But enough about me.  Welcome to Gargoyles Gone A.W.O.L, the second book in the Sesame Seade Mystery series.  Sesame Seade is really Sophie Seade who lives in Cambridge (England, not Mass.) with her parents who seem to be lumps but are really ultimately quite loving.  She has two chums that she pals around with {either on roller skates or a too tall bicycle} and this time the mystery involves missing gargoyles.  I was a sucker for this book from basically the first page where there is a MAP {who cannot love a book with a map - although is it too late to add The Senate House? - wink, wink} and the fact that there is British jargon, slang, what-have-you, tossed around throughout the book.  I'm glad this was left in the US version because frankly, my readers can handle it and honestly, who doesn't love adding a little Brit Lit Lingo to your every day vocabulary.  Add a grouchy cat gone suspiciously docile and a red herring hornet and you have GARGOYLES GONE A.W.O.L. {Plus something else that will make most of GGA readers go AWWWWW but even to mention it will give away part of the mystery.}

I thoroughly enjoyed this light-hearted, fast-paced mystery that shall find a place on my library bookshelves for my readers who already enjoy those eclectic and adventuresome Americans Judy Moody and Gooney Bird Greene.

**This review was based on an Advance Reader's Copy I received free of charge from...SO SORRY...at NCTE.  

Sunday, March 9, 2014

Room with a Review: Mouseheart



Title:  Mouseheart

Author:  Lisa Fiedler

Illustrator:  Vivienne To

Month/Year Published:  Expected publication date May 2014

You May Know Her:  Hmm...not really sure!  We want to know more!

You May Find Her:  Hmm...  Lisa Fidler...where are yooooou?

Review You May Not Have Seen:  Not a lot of reviews quite yet - the buzz will begin soon though!

The Review

I'm not quite sure how I arrived by this Advanced Reader's Copy of MOUSEHEART, but let me tell you, the packaging alone, from Simon and Schuster free of charge, made me feel like I was receiving something special.  Nestled in a brown paper, the book, complete with a mock-up of the book display and cover with its pyramidical (pyramidical?) illustration in colors both vibrant and muted, definitely caught my attention.

But how would this little nestled egg hold up under the boiling water scrutiny (are ya catching my egg metaphor here) of my most critical readers:  my very own 3rd and 4th grade daughter and son?  Would it crack under the pressure? Would the plot be too scrambled? Or would it read easy (over)?  (Okay, I'm done with the egg metaphor now.)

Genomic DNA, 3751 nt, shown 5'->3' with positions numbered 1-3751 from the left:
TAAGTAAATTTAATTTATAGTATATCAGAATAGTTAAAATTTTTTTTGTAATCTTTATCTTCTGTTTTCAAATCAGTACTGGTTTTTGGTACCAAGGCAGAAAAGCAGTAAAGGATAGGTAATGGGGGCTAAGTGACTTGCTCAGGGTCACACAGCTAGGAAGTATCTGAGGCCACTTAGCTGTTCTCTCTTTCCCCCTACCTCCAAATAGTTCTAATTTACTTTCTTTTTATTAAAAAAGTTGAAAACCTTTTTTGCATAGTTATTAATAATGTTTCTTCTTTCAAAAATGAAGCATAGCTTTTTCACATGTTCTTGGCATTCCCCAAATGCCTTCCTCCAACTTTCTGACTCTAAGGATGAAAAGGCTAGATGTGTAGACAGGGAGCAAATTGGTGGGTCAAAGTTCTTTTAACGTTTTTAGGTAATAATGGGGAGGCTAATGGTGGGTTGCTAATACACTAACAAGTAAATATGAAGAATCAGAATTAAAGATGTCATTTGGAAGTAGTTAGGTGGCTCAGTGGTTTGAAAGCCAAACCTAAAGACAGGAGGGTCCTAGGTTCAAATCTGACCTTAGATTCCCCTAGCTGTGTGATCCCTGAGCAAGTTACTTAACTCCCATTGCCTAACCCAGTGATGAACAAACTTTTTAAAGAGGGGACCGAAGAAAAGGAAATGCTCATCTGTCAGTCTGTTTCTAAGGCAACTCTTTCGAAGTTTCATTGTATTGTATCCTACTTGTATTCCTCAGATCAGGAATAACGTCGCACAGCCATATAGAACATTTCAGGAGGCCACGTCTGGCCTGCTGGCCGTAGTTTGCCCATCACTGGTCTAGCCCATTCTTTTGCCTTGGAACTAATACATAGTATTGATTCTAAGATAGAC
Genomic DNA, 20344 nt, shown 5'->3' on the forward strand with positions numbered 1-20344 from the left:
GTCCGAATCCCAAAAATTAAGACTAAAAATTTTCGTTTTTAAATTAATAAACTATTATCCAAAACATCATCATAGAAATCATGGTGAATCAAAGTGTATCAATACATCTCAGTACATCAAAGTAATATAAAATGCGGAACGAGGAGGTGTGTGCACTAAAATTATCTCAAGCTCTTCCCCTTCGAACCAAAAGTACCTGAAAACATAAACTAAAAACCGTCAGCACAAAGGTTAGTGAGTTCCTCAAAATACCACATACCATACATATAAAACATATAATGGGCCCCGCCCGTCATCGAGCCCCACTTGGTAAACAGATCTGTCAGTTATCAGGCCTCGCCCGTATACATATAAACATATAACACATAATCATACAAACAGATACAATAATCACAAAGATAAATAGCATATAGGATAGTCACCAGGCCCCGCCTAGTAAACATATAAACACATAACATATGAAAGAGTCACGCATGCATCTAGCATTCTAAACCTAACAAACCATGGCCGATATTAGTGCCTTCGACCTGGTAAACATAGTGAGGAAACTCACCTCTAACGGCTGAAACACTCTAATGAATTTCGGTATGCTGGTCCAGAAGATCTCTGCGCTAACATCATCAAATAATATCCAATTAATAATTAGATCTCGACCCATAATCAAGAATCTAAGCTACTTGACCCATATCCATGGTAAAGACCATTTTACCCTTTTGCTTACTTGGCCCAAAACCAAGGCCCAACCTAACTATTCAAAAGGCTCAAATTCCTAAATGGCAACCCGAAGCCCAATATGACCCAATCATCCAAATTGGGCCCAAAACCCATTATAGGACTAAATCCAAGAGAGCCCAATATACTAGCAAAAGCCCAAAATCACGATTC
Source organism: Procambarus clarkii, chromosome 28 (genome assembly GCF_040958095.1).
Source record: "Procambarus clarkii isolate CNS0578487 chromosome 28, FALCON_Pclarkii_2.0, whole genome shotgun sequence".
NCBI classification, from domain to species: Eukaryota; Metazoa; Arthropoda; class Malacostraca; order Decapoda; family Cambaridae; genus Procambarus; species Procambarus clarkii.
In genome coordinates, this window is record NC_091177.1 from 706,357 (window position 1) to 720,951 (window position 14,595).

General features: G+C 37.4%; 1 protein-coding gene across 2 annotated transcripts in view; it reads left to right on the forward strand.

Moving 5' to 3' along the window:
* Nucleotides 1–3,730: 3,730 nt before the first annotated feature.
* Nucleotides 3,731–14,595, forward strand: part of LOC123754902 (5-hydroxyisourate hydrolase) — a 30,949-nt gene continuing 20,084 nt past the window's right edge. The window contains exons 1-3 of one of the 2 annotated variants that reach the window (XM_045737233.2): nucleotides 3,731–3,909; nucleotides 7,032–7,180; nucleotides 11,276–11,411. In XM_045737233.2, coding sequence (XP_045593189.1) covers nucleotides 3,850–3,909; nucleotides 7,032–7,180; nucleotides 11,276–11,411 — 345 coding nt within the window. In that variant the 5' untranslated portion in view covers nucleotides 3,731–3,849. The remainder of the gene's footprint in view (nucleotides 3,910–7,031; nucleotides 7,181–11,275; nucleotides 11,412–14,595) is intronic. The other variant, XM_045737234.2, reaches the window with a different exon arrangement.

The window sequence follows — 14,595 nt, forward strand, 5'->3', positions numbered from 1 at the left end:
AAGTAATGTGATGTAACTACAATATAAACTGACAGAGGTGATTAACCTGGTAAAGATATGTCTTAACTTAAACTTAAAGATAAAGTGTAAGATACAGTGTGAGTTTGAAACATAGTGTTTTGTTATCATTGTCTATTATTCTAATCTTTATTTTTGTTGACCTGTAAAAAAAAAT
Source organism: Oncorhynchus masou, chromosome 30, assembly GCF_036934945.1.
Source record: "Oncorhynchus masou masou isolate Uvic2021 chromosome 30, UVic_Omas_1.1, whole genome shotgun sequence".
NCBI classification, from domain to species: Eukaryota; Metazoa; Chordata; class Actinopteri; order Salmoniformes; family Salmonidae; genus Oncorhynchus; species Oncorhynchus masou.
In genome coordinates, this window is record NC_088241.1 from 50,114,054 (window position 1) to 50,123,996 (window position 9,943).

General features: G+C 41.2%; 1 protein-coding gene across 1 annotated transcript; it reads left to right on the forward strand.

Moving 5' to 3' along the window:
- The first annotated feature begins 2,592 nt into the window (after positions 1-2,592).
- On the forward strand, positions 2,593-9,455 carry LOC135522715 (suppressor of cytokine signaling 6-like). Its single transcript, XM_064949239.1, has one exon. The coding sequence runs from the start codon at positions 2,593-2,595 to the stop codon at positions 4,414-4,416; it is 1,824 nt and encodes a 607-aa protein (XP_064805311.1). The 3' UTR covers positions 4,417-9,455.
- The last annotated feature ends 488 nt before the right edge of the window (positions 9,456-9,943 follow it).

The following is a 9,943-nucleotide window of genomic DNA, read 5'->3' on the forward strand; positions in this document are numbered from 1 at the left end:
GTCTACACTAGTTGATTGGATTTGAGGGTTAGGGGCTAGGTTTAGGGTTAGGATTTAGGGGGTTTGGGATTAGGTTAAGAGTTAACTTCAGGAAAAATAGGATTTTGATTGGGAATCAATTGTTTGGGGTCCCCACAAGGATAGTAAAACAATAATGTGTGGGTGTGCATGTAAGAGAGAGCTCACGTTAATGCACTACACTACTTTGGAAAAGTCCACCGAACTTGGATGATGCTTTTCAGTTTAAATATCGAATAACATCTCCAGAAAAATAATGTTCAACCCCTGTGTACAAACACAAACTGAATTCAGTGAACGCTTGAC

Over the course of a week, we read this book aloud on successive evenings.  Here is what my own reviewers thought of this forthcoming book, the first in a trilogy.

My fourth grade son:  "I thought MOUSEHEART was very good. A lot of parts were very amusing to read.  This book also makes you think a little bit.  This book is sad, scary, and happy all at the same time.  I thought the characters in this book were very good.  Like, Hopper {the main character}, Zucker, Pinkie, Pup and Titus.  I really think that title matches the story.  I think that it being a trilogy is good because it makes you want to read the others.  I would read the others.  I would recommend this book to people who like action, animals, and cliffhangers.  I really loved this book!"

My third grade daughter:  "The book was awesome.  I can't wait for the sequel.  My favorite characters in order were Pup, Hopper, and Pinkie.  I would recommend this book to people that aren't afraid of rodents.  The title really makes you think about what it means.  I liked the whole story and how it was thought out.  My favorite part was one of the fighting scenes between certain characters in the book {no spoilers!}."

My children really did enjoy this book and asked me to read it to them every night.  I know this book will be a hit in my elementary school library as well.  It's a little less challenging in terms of reading stamina than Redwall and the Warriors series, to which it is being compared, and that will suit my students in grades 3-5 just fine.  A definite purchase for our collection and recommended reading, if, as my daughter cautions, you aren't afraid of rodents! 



Sunday, December 15, 2013

Creating Movie Dialogue Using Primary Sources

After several weeks of feeling like a creative slug, I finally got a jolt of inspiration made possible, in part, by a request to the Twitterverse.  I was looking for some lesson ideas for my third and fourth graders that utilized primary sources and technology.  Of course my trusty tweeps guided me to the Library of Congress website and from there things fell into place.

First, students will access TR Calls on Neighbors at Christmas, 1917.

Then they will complete the Graphic Organizer I have created and that is available here.

I welcome your comments and any suggestions  you might have for improving this graphic organizer.